Our society undervalues feminism - English

The key to freedom

By Julia Korbik6.10.2014Culture and Society

Which social problem has been keeping us busy for 60 years, concerns everyone, but interests way too few people?


Engin Erdogan

“I saw some young girls on TV the other day,” Brigitte tells me. I take out my Italian textbook, turn the pages until I find the homework. Then I nod encouragingly at Brigitte. “Well,” she continues, “I was surprised that they were all convinced they no longer need feminism.” I don’t get the idea yet and so I mumble “Mmh, right, a lot of young women think that way.” Brigitte runs her hands through her hair, which makes her look like a kind, small angel.

“For me, it was different back then. At university, I even had to give presentations on feminism and the women’s movement – that’s how important it was. And today?” Brigitte shakes her head. “A lot of young women think they have all possibilities in the world, that they can achieve everything.” “To them, feminism has become dispensable,” I offer, feeling slightly uncomfortable to be speaking so distantly about the “young women” when I am one myself. Brigitte looks unconvinced. “How is it possible to think we have achieved gender equality when women in Germany still earn 22 percent less than men?” I shrug.

Still the same struggles

Brigitte doesn’t seem to be expecting an answer, for she continues talking: “I did technical studies and worked in male environments all my life.” And, as if needing to defend herself, she continues: “That really wasn’t a problem! All nice colleagues. The guys from the outside were the problem. When I was on business trips with my colleagues, I was often asked if I was the secretary or responsible for the catering.” Brigitte laughs; that is how absurd the situation feels to her even today. “A man would never have been asked that question. I had to earn their respect.” And about the compatibility of career and family? Brigitte’s expression becomes stern: “It was absolutely clear that as a mother you had to cut back in career terms. Nobody was willing to do the family work for you.”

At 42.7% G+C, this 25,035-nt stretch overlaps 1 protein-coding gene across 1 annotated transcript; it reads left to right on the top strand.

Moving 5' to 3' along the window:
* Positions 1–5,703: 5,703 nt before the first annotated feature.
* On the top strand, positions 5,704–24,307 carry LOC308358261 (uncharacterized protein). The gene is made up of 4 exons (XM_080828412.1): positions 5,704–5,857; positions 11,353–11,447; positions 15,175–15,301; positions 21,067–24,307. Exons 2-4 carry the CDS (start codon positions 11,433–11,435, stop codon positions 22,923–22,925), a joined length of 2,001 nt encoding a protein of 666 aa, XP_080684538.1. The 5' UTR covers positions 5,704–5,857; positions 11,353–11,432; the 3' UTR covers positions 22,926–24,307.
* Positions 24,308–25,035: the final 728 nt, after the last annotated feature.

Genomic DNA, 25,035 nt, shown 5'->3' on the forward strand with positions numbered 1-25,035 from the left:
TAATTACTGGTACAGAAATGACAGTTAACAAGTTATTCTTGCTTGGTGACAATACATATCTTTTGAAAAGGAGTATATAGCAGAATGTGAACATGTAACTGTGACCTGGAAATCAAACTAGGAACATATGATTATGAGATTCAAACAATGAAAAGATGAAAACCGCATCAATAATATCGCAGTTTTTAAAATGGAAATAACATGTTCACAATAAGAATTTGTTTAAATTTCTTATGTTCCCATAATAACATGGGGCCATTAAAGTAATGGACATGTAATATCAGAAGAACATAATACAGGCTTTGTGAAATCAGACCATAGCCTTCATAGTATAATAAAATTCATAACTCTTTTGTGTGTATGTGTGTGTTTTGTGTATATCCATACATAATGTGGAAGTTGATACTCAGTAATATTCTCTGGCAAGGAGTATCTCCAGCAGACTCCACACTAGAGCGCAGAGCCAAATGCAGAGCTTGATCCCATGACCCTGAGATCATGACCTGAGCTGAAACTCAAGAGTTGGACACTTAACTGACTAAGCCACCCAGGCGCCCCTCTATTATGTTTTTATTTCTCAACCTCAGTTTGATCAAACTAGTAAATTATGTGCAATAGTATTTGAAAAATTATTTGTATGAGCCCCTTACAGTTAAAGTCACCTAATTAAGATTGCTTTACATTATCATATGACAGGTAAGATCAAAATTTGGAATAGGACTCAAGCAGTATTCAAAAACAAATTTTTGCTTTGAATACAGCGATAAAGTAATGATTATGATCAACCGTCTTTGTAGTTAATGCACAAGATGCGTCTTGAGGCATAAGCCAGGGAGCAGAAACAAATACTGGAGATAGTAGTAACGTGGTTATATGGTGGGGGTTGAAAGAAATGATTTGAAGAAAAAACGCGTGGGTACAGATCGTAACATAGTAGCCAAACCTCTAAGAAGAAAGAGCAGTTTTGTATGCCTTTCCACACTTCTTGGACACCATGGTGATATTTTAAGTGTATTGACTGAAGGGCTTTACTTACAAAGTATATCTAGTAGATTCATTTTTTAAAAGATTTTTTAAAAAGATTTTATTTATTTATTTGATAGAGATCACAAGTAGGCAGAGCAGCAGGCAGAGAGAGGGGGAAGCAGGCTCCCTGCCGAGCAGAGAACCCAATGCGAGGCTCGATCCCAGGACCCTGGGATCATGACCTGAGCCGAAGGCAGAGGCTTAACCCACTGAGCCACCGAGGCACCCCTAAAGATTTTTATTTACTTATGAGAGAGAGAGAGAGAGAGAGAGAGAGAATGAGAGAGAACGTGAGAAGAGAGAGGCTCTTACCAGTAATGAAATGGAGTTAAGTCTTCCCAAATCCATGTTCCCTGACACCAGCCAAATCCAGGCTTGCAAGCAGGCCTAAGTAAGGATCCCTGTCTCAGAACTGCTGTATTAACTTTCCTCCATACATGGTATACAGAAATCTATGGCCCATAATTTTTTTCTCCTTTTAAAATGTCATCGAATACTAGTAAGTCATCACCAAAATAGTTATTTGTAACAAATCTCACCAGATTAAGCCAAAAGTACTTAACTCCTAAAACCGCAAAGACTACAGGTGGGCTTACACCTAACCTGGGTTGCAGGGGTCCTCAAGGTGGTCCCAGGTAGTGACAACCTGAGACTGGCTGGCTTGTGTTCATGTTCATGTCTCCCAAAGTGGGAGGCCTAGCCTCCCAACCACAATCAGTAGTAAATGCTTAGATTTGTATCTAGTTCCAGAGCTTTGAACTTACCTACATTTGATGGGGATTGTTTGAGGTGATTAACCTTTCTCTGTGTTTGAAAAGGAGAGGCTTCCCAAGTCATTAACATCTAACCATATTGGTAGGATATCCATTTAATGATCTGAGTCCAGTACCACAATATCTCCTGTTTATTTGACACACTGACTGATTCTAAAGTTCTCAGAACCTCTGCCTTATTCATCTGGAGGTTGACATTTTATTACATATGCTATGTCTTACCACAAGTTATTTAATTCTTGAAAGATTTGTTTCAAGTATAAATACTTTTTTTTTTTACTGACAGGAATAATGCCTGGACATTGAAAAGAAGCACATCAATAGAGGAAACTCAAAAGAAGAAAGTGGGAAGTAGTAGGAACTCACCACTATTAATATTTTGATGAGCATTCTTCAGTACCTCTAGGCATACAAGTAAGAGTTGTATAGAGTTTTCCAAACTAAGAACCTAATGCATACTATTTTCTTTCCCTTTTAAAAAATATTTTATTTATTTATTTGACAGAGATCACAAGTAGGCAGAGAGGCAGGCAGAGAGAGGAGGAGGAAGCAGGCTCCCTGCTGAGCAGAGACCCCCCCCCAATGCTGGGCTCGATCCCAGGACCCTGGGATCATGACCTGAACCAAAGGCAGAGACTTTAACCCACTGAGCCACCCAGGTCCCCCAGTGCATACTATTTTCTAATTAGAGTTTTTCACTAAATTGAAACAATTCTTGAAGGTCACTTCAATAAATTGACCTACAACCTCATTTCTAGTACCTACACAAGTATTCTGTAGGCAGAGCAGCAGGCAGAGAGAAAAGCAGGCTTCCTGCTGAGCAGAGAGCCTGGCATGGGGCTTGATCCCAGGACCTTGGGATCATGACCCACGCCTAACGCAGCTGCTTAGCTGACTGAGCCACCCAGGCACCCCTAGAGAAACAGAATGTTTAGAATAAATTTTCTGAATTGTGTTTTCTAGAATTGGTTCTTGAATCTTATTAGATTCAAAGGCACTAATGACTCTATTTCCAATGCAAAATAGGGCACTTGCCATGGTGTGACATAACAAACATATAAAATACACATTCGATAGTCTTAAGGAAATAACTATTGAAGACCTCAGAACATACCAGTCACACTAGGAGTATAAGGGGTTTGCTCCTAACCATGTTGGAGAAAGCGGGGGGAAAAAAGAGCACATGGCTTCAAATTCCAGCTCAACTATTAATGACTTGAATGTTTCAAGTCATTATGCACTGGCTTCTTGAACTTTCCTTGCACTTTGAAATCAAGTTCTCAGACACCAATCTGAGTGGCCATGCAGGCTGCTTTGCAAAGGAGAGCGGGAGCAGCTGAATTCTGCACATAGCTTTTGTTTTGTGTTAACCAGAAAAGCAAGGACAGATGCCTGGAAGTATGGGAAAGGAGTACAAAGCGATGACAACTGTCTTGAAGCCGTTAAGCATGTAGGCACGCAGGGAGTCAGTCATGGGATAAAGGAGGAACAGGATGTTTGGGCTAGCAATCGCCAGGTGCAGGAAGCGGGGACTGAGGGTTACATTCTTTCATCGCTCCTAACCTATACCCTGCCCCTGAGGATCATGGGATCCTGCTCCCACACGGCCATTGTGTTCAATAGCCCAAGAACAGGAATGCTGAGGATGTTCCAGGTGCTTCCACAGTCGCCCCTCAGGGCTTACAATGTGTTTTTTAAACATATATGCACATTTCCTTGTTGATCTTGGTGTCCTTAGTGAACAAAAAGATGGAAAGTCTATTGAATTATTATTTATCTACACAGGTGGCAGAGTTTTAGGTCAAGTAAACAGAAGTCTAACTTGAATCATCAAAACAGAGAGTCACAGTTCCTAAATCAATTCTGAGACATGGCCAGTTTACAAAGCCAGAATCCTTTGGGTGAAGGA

At that moment our Italian teacher enters the room – “Ciao ciao!” Brigitte returns to her place and I’m letting my eyes wander across the room, at the course participants who are all much older than I am. Feminism and weeknight Italian classes at an adult education center obviously have something in common: young people do not care much about them.

While rummaging for my vocabulary book, my head buzzes with questions. Brigitte is over 60 – how come we still have to struggle with the same problems today that she did back then, still have difficulties balancing children and job? And why doesn’t it bother the “young girls” on TV?

And it’s not only about children and career or the pay gap between men and women. It’s about so much more. About sexism. About the fight against gender stereotypes. About equal opportunities. About the potential to be the person you want to be. How can feminism not matter, when it is the key to more equality and freedom?

The Italian word for “key” is chiave, by the way.

_If this text needed a soundtrack, this would be it: “The Indelicates – Our Daughters Will Never Be Free”:https://www.youtube.com/watch?v=uJUk07468v0_



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